So I’ve had similar experiences, but I’ve heard from others as well, you know, we tried to use this natural language understanding and it just, you know, these automated assistance just aren’t understanding what I’m saying. Sounds to me like that technology has evolved to the point where it really is starting to understand very easily and very accurately what people are speaking.
Chris Herring 6:02
Well, when you’re talking about, for instance, integrating to Google, you’re already working with a technology that already does well with handheld cell phones. Ok, and so as you can expect the quality of this being I guess, as good as if you being on a cell phone and driving in your car with a window down. With the addition of Google AI using that technology that’s filtering out and looking at the conversation. So it’s a measurable improvement over the standard speech recognition that people have used in the past.
Erik Linask 6:37
Are there particular industries, particular use cases that you’re targeting or that you expect to be earlier adopters?
Chris Herring 6:45
Well, certainly healthcare, insurance. We’ve had a number, in our client base, of trucking firms that are interested in working with us. So really, it’s people or companies who have issues with conversations that they need more information than just what an IVR or necessarily what they can get from an email or something like that. So this technology is going to make it more workable. It’s going to be able to be more applied to pretty much any place where you need a conversation to understand what you need.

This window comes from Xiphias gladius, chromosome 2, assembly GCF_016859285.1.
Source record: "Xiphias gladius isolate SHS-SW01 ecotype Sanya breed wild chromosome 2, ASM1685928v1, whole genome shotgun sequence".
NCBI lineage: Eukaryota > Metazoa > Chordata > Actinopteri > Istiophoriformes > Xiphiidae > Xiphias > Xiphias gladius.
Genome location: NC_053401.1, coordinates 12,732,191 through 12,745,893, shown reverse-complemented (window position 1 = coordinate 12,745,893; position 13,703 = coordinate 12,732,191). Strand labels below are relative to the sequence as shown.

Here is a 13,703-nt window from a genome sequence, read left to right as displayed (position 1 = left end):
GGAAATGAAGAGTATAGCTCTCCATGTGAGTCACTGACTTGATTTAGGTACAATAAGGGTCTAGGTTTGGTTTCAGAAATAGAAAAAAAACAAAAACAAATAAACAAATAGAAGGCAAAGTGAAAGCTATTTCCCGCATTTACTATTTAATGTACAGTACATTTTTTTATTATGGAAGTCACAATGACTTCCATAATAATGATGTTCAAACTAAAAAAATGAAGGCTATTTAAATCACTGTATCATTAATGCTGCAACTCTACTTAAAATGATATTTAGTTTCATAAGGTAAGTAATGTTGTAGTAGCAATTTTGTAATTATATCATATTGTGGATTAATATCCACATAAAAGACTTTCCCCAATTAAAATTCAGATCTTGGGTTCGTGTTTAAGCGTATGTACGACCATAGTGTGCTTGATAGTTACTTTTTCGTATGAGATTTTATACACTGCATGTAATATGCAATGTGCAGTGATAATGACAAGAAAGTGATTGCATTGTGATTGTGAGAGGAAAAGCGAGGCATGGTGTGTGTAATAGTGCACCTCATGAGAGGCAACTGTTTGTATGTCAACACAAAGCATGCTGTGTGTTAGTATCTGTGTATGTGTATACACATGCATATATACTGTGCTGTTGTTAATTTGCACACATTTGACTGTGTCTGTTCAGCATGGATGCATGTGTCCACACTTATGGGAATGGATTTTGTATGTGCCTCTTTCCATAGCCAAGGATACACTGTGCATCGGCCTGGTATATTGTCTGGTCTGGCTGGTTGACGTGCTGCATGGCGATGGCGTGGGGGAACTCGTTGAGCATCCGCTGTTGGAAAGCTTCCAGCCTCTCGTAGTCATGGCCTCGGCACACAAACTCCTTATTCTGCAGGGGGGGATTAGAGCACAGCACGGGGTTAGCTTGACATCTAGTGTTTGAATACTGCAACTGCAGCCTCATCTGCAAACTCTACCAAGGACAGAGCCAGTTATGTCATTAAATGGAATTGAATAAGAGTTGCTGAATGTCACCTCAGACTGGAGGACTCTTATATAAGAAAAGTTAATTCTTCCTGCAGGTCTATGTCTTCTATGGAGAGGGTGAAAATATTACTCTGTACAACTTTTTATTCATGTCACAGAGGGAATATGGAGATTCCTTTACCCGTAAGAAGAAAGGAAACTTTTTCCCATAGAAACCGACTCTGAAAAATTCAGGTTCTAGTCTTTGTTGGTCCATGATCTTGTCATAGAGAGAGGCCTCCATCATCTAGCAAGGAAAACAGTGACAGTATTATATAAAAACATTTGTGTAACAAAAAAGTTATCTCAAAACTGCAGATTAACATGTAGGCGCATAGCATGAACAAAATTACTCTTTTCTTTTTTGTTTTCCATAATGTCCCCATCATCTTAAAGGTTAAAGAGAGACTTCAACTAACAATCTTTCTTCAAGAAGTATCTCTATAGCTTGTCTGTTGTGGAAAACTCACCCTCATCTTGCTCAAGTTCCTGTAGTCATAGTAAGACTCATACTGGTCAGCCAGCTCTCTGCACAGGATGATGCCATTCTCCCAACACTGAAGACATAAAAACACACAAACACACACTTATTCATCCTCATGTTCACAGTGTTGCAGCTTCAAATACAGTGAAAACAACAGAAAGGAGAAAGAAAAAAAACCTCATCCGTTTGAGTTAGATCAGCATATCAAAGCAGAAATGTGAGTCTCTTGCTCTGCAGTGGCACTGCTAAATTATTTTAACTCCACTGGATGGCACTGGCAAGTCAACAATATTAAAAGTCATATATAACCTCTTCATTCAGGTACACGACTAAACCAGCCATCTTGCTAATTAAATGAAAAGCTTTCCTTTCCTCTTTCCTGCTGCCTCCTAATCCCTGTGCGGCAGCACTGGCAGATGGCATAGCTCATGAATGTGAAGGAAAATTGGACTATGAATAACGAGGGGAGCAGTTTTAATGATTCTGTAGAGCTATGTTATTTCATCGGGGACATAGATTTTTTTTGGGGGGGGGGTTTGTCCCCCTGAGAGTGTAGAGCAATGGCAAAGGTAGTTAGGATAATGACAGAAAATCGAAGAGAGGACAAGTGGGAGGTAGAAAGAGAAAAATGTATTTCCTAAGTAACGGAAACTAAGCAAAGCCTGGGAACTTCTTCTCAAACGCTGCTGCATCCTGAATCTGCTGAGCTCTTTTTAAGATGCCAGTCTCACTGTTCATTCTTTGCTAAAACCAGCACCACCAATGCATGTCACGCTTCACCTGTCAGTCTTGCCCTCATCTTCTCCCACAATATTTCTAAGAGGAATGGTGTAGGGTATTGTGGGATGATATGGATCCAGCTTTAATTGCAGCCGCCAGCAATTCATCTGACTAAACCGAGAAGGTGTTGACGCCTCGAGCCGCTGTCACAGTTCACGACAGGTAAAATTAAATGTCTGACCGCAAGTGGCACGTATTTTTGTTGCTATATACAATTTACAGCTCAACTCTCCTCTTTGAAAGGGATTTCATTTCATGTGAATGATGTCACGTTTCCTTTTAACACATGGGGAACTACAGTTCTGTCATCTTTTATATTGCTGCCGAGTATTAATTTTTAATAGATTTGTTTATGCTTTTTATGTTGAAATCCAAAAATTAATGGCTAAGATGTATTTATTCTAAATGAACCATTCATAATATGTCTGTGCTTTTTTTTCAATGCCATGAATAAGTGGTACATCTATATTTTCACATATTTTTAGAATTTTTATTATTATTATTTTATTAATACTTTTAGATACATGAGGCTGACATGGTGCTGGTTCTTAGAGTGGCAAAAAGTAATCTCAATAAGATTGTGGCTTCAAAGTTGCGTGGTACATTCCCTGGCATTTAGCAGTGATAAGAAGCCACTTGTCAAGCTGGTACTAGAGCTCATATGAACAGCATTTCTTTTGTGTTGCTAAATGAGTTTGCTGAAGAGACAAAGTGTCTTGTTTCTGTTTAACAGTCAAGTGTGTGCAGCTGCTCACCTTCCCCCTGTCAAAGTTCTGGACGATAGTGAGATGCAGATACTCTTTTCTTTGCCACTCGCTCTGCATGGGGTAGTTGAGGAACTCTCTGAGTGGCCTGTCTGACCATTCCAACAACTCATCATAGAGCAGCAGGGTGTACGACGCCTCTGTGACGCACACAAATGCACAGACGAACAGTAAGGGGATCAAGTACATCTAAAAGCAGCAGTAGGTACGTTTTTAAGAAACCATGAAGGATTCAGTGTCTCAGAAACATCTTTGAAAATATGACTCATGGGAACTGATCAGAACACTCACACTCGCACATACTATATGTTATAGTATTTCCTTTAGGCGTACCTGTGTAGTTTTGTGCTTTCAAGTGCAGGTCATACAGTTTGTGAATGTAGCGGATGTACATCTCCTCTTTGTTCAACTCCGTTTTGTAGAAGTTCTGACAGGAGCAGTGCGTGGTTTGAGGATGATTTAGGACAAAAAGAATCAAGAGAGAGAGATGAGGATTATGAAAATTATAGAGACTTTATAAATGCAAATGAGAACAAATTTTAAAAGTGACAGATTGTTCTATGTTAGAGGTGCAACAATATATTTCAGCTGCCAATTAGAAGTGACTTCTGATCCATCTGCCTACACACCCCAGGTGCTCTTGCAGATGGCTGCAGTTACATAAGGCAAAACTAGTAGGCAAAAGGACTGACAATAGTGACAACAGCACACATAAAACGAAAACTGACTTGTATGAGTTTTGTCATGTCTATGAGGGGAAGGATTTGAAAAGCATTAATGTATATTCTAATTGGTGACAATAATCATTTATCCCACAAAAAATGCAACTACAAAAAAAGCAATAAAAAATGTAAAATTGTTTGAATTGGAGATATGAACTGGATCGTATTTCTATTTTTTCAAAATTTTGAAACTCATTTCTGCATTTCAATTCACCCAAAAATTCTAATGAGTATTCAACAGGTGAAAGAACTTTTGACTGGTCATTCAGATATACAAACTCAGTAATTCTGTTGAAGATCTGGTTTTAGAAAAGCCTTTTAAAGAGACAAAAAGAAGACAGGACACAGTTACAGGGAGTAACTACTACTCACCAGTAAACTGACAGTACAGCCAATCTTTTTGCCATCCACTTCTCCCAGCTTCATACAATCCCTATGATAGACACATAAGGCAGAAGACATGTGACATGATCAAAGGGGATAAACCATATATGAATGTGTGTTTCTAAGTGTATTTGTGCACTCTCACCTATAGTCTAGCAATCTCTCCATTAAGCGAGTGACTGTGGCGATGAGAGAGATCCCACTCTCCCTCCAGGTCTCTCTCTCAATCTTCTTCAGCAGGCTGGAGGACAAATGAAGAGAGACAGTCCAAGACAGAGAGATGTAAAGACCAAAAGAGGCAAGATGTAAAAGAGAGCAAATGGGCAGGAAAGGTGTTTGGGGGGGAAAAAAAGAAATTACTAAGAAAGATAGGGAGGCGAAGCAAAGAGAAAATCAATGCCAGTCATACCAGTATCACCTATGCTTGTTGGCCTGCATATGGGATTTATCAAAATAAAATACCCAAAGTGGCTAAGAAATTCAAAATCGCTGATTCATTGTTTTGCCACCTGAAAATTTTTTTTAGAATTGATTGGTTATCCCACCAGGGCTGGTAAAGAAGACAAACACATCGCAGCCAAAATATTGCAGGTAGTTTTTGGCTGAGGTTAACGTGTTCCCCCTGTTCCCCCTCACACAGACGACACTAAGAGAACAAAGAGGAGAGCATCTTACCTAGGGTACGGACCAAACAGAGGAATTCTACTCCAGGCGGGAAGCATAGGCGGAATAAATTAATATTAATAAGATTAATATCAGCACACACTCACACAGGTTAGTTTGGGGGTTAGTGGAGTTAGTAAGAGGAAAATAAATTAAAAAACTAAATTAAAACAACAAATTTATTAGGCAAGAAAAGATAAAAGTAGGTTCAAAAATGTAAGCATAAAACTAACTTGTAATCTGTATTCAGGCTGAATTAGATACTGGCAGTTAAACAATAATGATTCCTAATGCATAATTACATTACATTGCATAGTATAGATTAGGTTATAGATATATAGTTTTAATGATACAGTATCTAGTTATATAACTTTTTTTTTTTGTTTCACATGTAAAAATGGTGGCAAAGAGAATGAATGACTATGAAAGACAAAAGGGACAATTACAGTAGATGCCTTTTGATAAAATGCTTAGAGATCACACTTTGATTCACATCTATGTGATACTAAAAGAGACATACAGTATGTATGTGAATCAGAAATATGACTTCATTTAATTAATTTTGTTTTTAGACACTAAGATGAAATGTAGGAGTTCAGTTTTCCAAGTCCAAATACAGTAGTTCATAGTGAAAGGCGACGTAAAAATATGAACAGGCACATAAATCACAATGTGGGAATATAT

Erik Linask 7:20
Do you think this technology now can flip the sentiments around IVR back towards positive?
Chris Herring 7:28
Oh, absolutely. Well, look at it this way. If you were upset, and you called into a company, you would want somebody who had the skill set to work with you. Now you wouldn’t want to necessarily go through an Auto Attendant presser say and then get routed to who knows what. Really what you want is you want the company to understand that you are calling and what you’re calling about and that you’re not necessarily emotionally happy about the whole experience. Well, companies normally would want to take that call and route it to somebody with a better skill set, or somebody who can better handle that kind of a situation, and particularly if you are a good client, so we’d know who you called in, who you are, prioritize your situation, prioritize your emotion, that all can be done with AI.
Erik Linask 8:17
So if I’m not getting the resolution that I’m looking for, I’m not getting the answers that I need. How easy is it for me as the caller to get out of that IVR system and in touch with a live person?
Chris Herring 8:29
It’s as easy as saying, “Hey, I want to talk to somebody.”
Erik Linask 8:34
It’s a whole lot easier than trying to figure out what number or number of combinations to push.
Chris Herring 8:37
Erik Linask 8:39
Excellent. Well, Chris, thank you so much for joining us today.
Chris Herring 8:40